One of the most memorable aspects of this film is the music that happens to be on the soundtrack, as well as the live musical performances by The Plimsouls and Josie Cotton. The songs that really stand out the most in this 5.1 mix off the soundtrack are “Electric Avenue” (by Eddy Grant), “I Melt With You” (by Modern English), and “A Million Miles Away” (by The Plimsouls). The song “Girls Like Me” (by Bonnie Hayes) that starts out in the opening credits and seems to be the anthem of sorts, as it plays throughout the film, is represented nicely in the 5.1 mix as well. Music played a very large part in helping make this film memorable, with one song in particular making the montage all the more impressive.
Overall this delivers a solid 5.1 lossless mix and a nice lossless Stereo mix as well. The audio presentation here is enough to do this eighties romantic comedy justice. I think that fans of the film will be satisfied with what you get here in terms of sound.
Audio Quality Rating: 4 (out of 5)
Bonus materials on this release all are presented in 1080p HD video with DTS-HD Master Audio 2.0 Stereo sound – unless otherwise noted below. They include the following:
- New “Valley Girl in Conversation” (50:11 – HD) includes interviews with Martha Coolidge (Director), Elizabeth Daily (“Loryn”), and Heidi Holicker (“Stacey”). This is a very thorough interview and retrospective. It proves to be very much worthwhile even without the big stars missing. Having discussion about nudity from one of the girls who did nudity in the film, it’s pretty interesting – just for that alone – when the female director is sitting right across from her as they discuss it. The pressure to include more female nudity was discussed here as well, all because of the other eighties films at the time. This interview is a very truthful from start to finish.
- New “Greetings From The San Fernando Valley“ (19:14 – HD) is a featurette that actually focuses on the history of the San Fernando Valley. This is hosted by Tommy Gelinas (Curator and Founder of the The Valley Relics Museum). It starts off though with a 2003 interview with Nicolas Cage describing the Valley in a very non-flattering way. You get to see a lot of old photographs of the area, and the history really being discussed in a very serious manner. This featurette is very informative in a historical sense and is nice to see included.
- New “Heidi Holicker: Show and Tell” (4:47 – HD) has cast member Heidi Holicker (“Stacey”) showing the film’s director (Martha Coolidge) a photograph of her behind the scenes making the film and telling us the story behind that. She follows up with her copy of the original Motion Picture Soundtrack on vinyl (featuring some autographs), some stills and publicity stills of her from the film, and more items from or related to the film.
- New Storyboard to Film Comparison (11:30 – HD)
- Trailer (2:27 – HD) is nice to see included and in Hi-Def.
Original 2003 DVD Bonus Materials – all feature Dolby Digital 2.0 Stereo sound and standard definition (SD) video.
- Audio Commentary with Director Martha Coolidge
- “In Conversation With Martha Coolidge and Nicolas Cage” (20:00 – SD) is definitely worth watching. I’ll leave it at that, and that I’m glad to see it ported over.
- “20 Totally Tubular Years Later” (24:15 – SD) includes interviews with Martha Coolidge (Director), Andrew Lane (Writer/Producer), Wayne Crawford (Writer/Producer), Nicolas Cage (“Randy”), Elizabeth Daly (“Loryn”), Heidi Holicker (“Stacey”), Michael Bowen (“Tommy”), Cameron Dye (“Fred”), Colleen Camp (“Beth”), Frederic Forrest (“Steve”), and Lee Purcell (“Mrs. Brent”).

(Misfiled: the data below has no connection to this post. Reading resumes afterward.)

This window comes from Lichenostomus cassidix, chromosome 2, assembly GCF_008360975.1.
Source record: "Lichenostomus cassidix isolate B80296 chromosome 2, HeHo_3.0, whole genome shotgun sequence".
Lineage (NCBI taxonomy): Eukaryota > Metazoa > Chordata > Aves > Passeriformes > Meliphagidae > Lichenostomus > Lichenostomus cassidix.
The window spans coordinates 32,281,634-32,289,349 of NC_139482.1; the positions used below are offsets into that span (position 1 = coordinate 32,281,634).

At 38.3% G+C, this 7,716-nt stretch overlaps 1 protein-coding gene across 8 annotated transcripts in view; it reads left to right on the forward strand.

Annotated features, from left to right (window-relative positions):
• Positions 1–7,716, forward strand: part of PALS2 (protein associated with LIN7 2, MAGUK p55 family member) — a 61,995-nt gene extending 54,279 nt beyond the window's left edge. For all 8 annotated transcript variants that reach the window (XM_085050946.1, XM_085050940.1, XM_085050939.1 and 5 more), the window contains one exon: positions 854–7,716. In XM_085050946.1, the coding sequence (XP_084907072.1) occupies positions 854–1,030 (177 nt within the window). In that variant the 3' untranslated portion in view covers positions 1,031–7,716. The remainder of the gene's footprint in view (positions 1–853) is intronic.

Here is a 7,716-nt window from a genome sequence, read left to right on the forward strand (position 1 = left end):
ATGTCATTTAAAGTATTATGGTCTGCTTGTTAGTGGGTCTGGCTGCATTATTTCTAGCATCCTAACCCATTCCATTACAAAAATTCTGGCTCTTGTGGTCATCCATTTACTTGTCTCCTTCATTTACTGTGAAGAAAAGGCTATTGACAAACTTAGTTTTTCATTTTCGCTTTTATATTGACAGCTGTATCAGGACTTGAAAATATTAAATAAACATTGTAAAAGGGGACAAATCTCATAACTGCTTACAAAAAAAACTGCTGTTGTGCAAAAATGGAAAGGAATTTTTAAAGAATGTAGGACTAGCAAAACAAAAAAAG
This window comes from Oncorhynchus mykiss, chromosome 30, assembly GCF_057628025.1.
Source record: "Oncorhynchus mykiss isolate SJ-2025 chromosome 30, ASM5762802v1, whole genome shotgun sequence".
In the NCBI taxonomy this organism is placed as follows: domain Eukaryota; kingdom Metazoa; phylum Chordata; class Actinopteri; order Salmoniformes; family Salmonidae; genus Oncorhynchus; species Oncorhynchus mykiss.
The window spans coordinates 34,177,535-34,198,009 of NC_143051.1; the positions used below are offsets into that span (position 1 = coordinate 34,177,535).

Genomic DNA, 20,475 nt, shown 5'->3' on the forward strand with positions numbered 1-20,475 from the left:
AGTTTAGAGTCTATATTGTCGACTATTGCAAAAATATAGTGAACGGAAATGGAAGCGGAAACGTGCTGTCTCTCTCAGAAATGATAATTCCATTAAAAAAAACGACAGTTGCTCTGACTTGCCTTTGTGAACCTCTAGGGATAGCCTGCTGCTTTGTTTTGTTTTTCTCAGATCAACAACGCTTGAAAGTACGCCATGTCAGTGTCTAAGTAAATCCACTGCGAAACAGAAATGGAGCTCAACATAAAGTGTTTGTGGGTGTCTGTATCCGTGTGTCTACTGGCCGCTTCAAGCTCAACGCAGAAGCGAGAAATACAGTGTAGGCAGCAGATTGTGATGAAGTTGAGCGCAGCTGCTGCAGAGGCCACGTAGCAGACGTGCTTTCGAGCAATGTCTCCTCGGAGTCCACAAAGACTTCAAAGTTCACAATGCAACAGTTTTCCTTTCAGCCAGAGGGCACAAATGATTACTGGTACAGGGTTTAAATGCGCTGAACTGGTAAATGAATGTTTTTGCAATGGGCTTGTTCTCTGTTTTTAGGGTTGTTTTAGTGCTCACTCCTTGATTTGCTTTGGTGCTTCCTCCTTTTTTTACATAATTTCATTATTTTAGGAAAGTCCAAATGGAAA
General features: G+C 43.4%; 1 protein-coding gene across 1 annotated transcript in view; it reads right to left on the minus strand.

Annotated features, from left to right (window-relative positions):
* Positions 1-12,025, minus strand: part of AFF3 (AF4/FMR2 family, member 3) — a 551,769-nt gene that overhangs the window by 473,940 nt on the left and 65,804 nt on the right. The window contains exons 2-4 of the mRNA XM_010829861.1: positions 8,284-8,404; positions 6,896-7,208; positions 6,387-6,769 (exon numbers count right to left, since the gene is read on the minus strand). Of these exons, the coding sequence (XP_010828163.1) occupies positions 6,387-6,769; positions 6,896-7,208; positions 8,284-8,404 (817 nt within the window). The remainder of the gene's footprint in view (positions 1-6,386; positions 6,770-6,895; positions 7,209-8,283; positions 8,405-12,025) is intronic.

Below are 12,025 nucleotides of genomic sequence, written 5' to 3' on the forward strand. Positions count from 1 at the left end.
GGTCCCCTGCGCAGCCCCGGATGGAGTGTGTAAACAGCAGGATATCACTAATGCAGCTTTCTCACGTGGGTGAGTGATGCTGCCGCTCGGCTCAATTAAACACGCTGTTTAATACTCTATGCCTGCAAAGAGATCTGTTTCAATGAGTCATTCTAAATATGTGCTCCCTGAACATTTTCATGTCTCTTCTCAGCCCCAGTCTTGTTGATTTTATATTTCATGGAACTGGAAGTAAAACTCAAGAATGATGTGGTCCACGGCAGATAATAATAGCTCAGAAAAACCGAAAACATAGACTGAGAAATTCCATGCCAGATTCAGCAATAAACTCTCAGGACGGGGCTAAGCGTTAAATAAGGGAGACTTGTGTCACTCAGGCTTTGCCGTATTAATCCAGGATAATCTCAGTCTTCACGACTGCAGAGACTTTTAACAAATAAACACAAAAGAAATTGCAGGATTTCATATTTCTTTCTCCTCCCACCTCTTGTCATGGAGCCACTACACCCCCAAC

- “The Music of Valley Girl“ (15:57 – SD) includes interviews with Martha Coolidge (Director), Richard Blade (Former K.R.O.Q. D.J. Los Angeles), Peter Case (from band The Plimsouls), Cameron Dye (“Fred”), Josie Cotton (musician), Nicolas Cage (“Randy”), Robbie Grey (from band Modern English), Elizabeth Daly (“Loryn”), Colleen Camp (“Beth”), and Heidi Holicker (“Stacey”).
- “The Girls” (47:51 – SD) includes interviews with Elizabeth Daly (“Loryn”), Heidi Holicker (“Stacey”), and Martha Coolidge (Director).
- “The Boys” (54:09 – SD) includes interviews with Nicolas Cage (“Randy”), Michael Bowen (“Tommy”), and Cameron Dye (“Fred”).
- “The Parents” (42:59 – SD) includes interviews with Colleen Camp (“Beth”), Frederic Forrest (“Steve”), and Lee Purcell (“Mrs. Brent”).
- “The Bands” (54:11 – SD) includes interviews with Richard Blade (Former K.R.O.Q. D.J. Los Angeles), Peter Case (from band The Plimsouls), and Robbie Grey (from band Modern English), Josie Cotton (musician), and Martha Coolidge (Director),
- “The Producers – Writers” (14:17 – SD) features interviews with Wayne Crawford (Co-Writer / Producer) and Andrew Lane (Co-Writer / Producer).
- Music Videos (8:13 -SD) lacks the option to pick which but includes:
- Modern English – “I Melt With You”
- The Plimsouls – “A Million Miles Away”
Overall the bonus materials are very impressive. You get about an hour and half just of New bonus materials (featurettes), as well as all the original 2003 “Special Edition” DVD extras ported over – which total up to roughly over 4 hours alone. This is a lot of supplemental material on one release. Any fan will be happy to see this much carried over, and this much new material included. You get nearly 6 hours of extras here.
Bonus Materials Rating: 4.5 (out of 5)
“Valley Girl” proves to still be just as moving of a romantic comedy, even some 35 years later. The story itself, while simple, is great and the acting here is so genuine – especially from the two main stars Nicolas Cage and Deborah Foreman. It’s a film about the San Fernando valley area, sure, and the difference between a girl from that area and a guy from the Hollywood area. It’s a tale of two slightly different cultures coming together despite their peer pressure to not. This film has held up to the test of time, and still proves memorable. In fact, there’s currently a remake of the film in the works.
The Blu-ray Disc debut of “Valley Girl” comes with an impressive video transfer visually, a solid audio presentation, and finally comes with bonus materials that total up to almost 6 hours in runtime – not including the audio commentary. It’s enough to leave any fan of the film extremely happy with the final product. Shout! Factory has done a great job on this “Shout Select” release of the film.
In terms of Blu-ray release, this gets:
4.5 (out of 5) for video quality
4 (out of 5) for audio quality
4.5 (out of 5) for bonus materials